Ballet Memphis Junior Company regularly performs story ballets, and it has long provided student dancers with the opportunity to explore the creation of dances by presenting student-made works of choreography. But this weekend will be the first-ever fusion of the two when we perform Boundless: Wonder at the Ballet Memphis Studios.
Throughout the last year and a half, Ballet Memphis School’s most advanced level dancers have been studying the art of making dances in weekly choreography workshop classes. We first explored such basics of movement composition as: use of time, rhythm, space, direction, level, floor patterns, the transposition of movement from one body part to another, and the reversing and retrograding of sequences of movements and patterns. Last Fall, the students spent seven weeks learning about William Forsythe’s Improvisation Technologies system of creating original movements and phrases from Elizabeth Corbett. And whenever Ballet Memphis guest choreographers were in town to create works on the company, they came to speak to the students about their creative process.
After last year’s highly-successful production of short, abstract, student-choreographed works based on the theme of Flight, I chose an even more ambitious project for this season -- to commission mini-story ballets of 15-20 minutes in length, using approximately 10-12 dancers each, choreographed by three Junior Company members. The choreographers selected were: Kelly O’Daniel, a sophomore at St. Benedict’s; Kianna Wong, a Westminster Academy junior; and Ashley Hannah Davis, a home-schooled senior who is also a trainee with Ballet Memphis this season.
Because creating a story ballet involves many more interwoven elements than simply using a larger cast and a longer piece of music, and because Steven McMahon has been creating an original production of “Peter Pan” which will premiere in less than a month, I thought this would be a good project for these student choreographers to experience firsthand.
When the choreographers and I first met about the project last Spring, we discussed possible sources of inspiration for their short narrative works: nursery rhymes, fables, fairy tales, myths, and original stories. We talked about how and where to look for music that could either inspire a plot, or fit an already conceived idea. I encouraged them to be creative in adapting their story in unexpected ways. Sometimes choreographers start with the story and find music to fit; other times, a piece of music will inspire a narrative idea. Regardless of whether the music or general plot is selected first, the detailed storyline, characters, and movement vocabulary develop in the process of merging the story with the music.
Kianna Wong’s ballet, Pandora’s Box, is a contemporary interpretation of the classic Greek myth. While the plot remains fairly true to the original story, Kianna has chosen to depict the personas of the four Miseries as animals -- Greed as a raccoon, Sloth as a cat, Anger as a wolf, and Pride as a peacock. Her choice of music, several songs by American street musician, Moondog, adds an unexpected and very contemporary mood to the work.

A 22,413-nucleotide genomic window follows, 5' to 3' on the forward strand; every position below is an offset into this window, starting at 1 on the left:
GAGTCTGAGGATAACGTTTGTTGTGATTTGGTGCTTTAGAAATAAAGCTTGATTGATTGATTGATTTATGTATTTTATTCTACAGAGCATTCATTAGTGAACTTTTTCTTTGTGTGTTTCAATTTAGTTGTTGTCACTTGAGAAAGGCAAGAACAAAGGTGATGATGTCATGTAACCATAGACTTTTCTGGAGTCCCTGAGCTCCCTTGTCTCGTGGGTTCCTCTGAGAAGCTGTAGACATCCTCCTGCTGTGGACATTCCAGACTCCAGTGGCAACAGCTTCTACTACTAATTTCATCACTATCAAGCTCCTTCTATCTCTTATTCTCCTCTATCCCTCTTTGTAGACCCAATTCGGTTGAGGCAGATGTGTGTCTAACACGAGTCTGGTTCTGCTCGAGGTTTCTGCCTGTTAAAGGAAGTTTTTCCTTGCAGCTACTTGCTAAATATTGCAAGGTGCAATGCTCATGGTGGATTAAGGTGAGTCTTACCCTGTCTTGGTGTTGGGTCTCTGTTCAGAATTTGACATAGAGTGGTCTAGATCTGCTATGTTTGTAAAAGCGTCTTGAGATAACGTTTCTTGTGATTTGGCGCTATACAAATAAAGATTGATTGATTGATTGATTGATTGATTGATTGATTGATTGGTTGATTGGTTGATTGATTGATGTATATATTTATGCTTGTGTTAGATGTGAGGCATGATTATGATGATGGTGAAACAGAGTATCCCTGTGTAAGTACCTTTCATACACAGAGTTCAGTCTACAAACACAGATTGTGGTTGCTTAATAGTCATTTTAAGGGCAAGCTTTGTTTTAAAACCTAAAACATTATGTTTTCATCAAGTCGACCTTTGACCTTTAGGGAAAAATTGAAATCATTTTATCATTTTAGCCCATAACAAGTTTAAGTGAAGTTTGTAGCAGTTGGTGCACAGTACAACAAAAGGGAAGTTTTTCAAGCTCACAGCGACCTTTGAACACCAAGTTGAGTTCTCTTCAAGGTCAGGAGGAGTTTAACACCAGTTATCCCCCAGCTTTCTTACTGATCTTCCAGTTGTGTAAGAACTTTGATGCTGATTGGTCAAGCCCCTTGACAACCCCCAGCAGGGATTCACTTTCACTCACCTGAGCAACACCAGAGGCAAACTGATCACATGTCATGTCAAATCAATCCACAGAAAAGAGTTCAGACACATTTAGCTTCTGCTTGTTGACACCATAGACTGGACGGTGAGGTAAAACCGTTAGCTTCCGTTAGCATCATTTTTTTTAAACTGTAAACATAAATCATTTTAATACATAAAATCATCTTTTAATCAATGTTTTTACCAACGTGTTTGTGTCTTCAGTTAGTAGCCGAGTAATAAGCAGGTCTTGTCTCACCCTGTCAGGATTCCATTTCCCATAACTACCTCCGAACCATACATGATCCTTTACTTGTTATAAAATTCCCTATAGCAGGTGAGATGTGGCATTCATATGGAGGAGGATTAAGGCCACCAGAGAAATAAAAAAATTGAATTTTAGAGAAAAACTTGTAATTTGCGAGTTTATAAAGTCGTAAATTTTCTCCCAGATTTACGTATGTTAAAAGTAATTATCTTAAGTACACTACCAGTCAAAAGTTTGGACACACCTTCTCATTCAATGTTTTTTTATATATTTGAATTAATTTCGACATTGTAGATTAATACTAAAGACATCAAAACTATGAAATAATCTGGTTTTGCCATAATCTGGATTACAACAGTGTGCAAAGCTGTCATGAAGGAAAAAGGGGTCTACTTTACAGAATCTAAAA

Kelly O’Daniel chose to write an original story about the relationship between a young man and woman who come from different social classes. Her search for music led her to excerpts from several film scores that underscore the romance between a boy and a girl, and the resultant struggle with her disapproving family. The Red Ribbon explores a wide range of emotions and showcases the dramatic skills of its cast members.
The third story was inspired by music found by Ashley Hannah Davis. Originally written as the score to an animated fairy tale, its playful and witty orchestration accompanies Ashley Hannah’s charming adaptation of Humpty Dumpty -- in which the main character is a young woman (rather than an egg) and what gets broken is her heart.
Once the stories and music were selected, the choreographers submitted proposals and negotiated over the casting of the 30 Junior Company dancers. Next, they met with the production team of designers to discuss costumes, sets, props, and lighting. Finally, eight months after the initial project meeting, rehearsals began in early January. Up until this point, the choreographer’s ideas and vision for her work exist entirely in her own head so the next phase of the project is both the most exciting and the scariest -- as that vision becomes a reality. During this two and a half month staging and rehearsal process, each choreographer has put in between 35-50 hours with their cast members in the studio, and countless hours of planning and preparation at home.
Clearly, this has been a huge undertaking for the three high school students who have kept up with their academic studies, and their regular 10+ hours of dance classes each week. The rewards are great, though, and you can see the results of their creativity and hard work this weekend as we present Boundless:Wonder at the Ballet Memphis Studios. Performances are at 7:30 on Friday and Saturday (March 21 & 22) and at 7:00 on Sunday (March 23). Tickets are $15 and $10 and are available online, at the Ballet Memphis box office (737-7322), and at the door.
Janet Parke, Ballet Memphis School Principal and Junior Company Director